There's certainly no shortage of bass with the Attack but it isn't overwhelming. Bass is dominant, but not bloated, not particularly flabby nor particularly punchy. Simply, rather average. Both mid-range and treble are partially veiled by the bass but both are clear and mid-range isn't honky. During testing, the Attack performed best with electronic music. The Ozone Attack is much more musical than the Spark but is decidedly average.
The Attack is much better for long gaming sessions because it's not as sonically fatiguing. However, the curious oblong shape to the earpads will physically fatigue your ears because the sides have a tendency to rest on them. Gunshots are clear and you can almost feel the percussion waves. Positional cues come across about the same as they do with the Spark. The microphone, like the Spark's, is average. Your teammates will hear you and not be surprised by the amount of clarity. Also as with the Spark, the Attack's control pod is very high on its cable but it also has a toggle switch. For gaming, this is the better overall headset.
The Attack is nearly a mirror copy of the Spark in terms of comfort. It is not an uncomfortable headphone however, grip is very light and uneven. Those with larger heads will likely not notice this, but the uneven grip should present itself across heads of all shapes and sizes. The grip is slightly stronger on the right side than it is on the left and as such creates a slight volume bias toward the right side. Adjusting the right earcup two to three notches lower than the left alleviates the channel imbalance but, wearing the headset unevenly feels very odd. Additionally, the oblong shaped earcups rest on the ear rather than around it, even on those with smaller ears. Despite having a light grip, this does create slight discomfort after approximately one hour.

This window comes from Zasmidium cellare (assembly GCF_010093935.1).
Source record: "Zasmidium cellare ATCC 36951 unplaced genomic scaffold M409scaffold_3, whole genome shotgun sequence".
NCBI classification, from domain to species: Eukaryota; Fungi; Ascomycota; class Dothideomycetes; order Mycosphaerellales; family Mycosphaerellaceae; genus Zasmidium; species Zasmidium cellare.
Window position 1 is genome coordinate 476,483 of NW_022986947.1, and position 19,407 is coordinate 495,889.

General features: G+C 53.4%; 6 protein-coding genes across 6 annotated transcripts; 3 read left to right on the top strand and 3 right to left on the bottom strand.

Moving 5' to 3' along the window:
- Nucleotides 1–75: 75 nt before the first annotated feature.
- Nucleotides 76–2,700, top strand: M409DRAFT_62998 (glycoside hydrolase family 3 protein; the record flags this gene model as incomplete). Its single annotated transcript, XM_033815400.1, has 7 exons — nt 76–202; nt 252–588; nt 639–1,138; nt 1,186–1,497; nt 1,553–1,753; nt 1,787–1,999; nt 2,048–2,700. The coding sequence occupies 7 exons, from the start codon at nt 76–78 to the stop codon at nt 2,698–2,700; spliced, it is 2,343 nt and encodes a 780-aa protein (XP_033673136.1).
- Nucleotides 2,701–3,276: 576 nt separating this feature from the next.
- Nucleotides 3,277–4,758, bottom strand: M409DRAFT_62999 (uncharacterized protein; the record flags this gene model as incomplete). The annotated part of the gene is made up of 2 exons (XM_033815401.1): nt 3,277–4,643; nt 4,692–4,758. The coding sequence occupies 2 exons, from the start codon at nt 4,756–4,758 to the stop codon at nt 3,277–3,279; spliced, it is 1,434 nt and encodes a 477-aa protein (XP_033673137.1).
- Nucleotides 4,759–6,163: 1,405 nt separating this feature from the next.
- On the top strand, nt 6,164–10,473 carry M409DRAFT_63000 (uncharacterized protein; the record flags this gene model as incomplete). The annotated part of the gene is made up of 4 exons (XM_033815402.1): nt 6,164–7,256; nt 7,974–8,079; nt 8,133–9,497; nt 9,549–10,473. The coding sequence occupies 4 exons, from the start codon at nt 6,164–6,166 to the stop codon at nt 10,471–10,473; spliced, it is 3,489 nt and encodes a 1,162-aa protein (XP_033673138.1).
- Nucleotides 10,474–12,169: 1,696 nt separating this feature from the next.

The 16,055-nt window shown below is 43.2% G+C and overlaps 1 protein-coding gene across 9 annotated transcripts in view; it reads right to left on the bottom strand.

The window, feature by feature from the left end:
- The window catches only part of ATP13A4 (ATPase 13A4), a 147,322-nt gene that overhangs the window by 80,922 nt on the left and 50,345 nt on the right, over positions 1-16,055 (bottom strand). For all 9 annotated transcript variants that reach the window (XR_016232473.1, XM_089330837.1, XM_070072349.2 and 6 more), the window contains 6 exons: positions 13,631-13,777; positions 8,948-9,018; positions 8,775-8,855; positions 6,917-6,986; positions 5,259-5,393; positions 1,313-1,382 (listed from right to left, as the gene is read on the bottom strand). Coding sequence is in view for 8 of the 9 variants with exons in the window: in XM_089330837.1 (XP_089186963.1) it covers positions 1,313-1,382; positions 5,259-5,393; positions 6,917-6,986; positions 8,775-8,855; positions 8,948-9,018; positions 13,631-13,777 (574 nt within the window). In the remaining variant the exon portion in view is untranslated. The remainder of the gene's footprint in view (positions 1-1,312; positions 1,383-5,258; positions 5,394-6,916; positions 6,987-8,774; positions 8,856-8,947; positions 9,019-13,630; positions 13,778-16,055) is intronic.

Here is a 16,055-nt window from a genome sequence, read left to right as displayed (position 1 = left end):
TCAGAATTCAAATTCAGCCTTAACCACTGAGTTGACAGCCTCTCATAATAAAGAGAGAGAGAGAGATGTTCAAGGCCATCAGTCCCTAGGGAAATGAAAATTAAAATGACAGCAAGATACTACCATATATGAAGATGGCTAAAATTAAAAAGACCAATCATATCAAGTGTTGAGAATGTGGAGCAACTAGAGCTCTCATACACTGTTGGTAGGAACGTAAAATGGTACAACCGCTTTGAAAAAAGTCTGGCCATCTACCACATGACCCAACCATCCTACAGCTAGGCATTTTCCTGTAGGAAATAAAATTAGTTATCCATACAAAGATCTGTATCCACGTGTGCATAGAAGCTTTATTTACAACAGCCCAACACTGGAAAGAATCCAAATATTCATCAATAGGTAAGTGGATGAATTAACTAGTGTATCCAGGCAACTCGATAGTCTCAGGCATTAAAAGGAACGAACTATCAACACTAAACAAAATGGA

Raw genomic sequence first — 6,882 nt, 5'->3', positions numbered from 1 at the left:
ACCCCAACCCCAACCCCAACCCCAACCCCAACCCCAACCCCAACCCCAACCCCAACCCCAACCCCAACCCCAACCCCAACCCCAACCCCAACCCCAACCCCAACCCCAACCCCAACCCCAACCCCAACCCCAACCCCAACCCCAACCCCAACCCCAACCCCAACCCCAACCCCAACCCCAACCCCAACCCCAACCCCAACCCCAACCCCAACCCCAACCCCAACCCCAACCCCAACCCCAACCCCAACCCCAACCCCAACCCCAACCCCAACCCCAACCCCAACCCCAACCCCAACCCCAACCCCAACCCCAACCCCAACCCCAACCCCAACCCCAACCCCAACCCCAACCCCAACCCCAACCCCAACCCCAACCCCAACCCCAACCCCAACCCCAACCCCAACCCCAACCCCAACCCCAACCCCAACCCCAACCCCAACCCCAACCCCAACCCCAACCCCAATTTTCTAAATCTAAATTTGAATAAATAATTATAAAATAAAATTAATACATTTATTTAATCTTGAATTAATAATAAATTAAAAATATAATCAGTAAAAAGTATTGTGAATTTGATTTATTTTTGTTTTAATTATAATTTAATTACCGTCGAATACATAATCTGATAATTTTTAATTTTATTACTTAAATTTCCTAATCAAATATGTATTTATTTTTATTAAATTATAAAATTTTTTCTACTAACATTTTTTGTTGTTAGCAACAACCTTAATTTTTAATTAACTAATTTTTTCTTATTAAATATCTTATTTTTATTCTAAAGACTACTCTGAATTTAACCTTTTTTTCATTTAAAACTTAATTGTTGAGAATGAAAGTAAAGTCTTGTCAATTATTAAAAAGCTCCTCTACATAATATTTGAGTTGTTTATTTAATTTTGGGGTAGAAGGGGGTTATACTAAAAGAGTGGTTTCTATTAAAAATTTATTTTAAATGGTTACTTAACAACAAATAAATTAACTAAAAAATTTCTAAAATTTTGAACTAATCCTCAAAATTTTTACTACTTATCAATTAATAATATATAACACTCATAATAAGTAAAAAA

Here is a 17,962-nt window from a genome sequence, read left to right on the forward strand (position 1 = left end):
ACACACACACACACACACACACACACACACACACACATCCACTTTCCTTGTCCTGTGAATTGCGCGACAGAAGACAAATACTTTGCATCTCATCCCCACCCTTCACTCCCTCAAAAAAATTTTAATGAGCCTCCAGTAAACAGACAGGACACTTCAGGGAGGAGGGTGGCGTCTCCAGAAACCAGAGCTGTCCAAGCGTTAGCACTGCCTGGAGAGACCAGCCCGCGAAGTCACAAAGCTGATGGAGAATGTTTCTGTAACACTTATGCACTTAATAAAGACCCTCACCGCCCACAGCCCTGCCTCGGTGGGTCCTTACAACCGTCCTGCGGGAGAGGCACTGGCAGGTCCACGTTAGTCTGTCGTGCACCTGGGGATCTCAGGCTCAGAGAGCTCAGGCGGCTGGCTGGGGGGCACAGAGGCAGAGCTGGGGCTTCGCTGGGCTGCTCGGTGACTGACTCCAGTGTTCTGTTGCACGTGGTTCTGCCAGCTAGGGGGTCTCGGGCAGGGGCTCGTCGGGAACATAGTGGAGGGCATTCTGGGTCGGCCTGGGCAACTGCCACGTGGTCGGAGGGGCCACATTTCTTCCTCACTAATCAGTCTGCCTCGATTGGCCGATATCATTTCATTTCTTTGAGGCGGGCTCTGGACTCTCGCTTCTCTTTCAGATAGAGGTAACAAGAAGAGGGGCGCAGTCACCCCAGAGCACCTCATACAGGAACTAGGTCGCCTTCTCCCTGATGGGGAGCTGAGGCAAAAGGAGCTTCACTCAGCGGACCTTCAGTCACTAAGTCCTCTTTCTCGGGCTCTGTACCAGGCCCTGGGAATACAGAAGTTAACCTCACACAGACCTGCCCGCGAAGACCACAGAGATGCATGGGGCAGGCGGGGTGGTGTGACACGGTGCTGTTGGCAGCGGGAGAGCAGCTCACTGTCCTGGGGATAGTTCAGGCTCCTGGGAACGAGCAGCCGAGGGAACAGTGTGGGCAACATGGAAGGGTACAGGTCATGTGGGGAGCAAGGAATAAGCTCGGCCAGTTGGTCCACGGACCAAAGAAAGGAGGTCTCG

Before I move on to give my final opinion on these headsets, a mention must be made of possible quality control problems at Ozone. The first review samples that I received both worked. However, both developed a severe bass imbalance toward the right channel within a few hours. The replacement samples I received both had finicky mini-jacks as well as channel imbalance toward the right caused by the uneven grip. Additionally, the first Attack's microphone transmitted voice extraordinarily low even when yelling with maximum gain in software and game settings. Furthermore, the replacement Spark I received did not work fully without my intervention as the ground wire in the right earcup had detached from its solder and had to be soldered back on manually. Though the major auditory problems were not present on the replacements, the fact that such large problems were present to begin with is cause for concern. This is not to suggest either of these headsets should be purchased, but, that you should be wary if you do.
Utilizing the 3.5mm mini jack interface, all the Spark and Attack require to work is that they be plugged into your computer's sound card.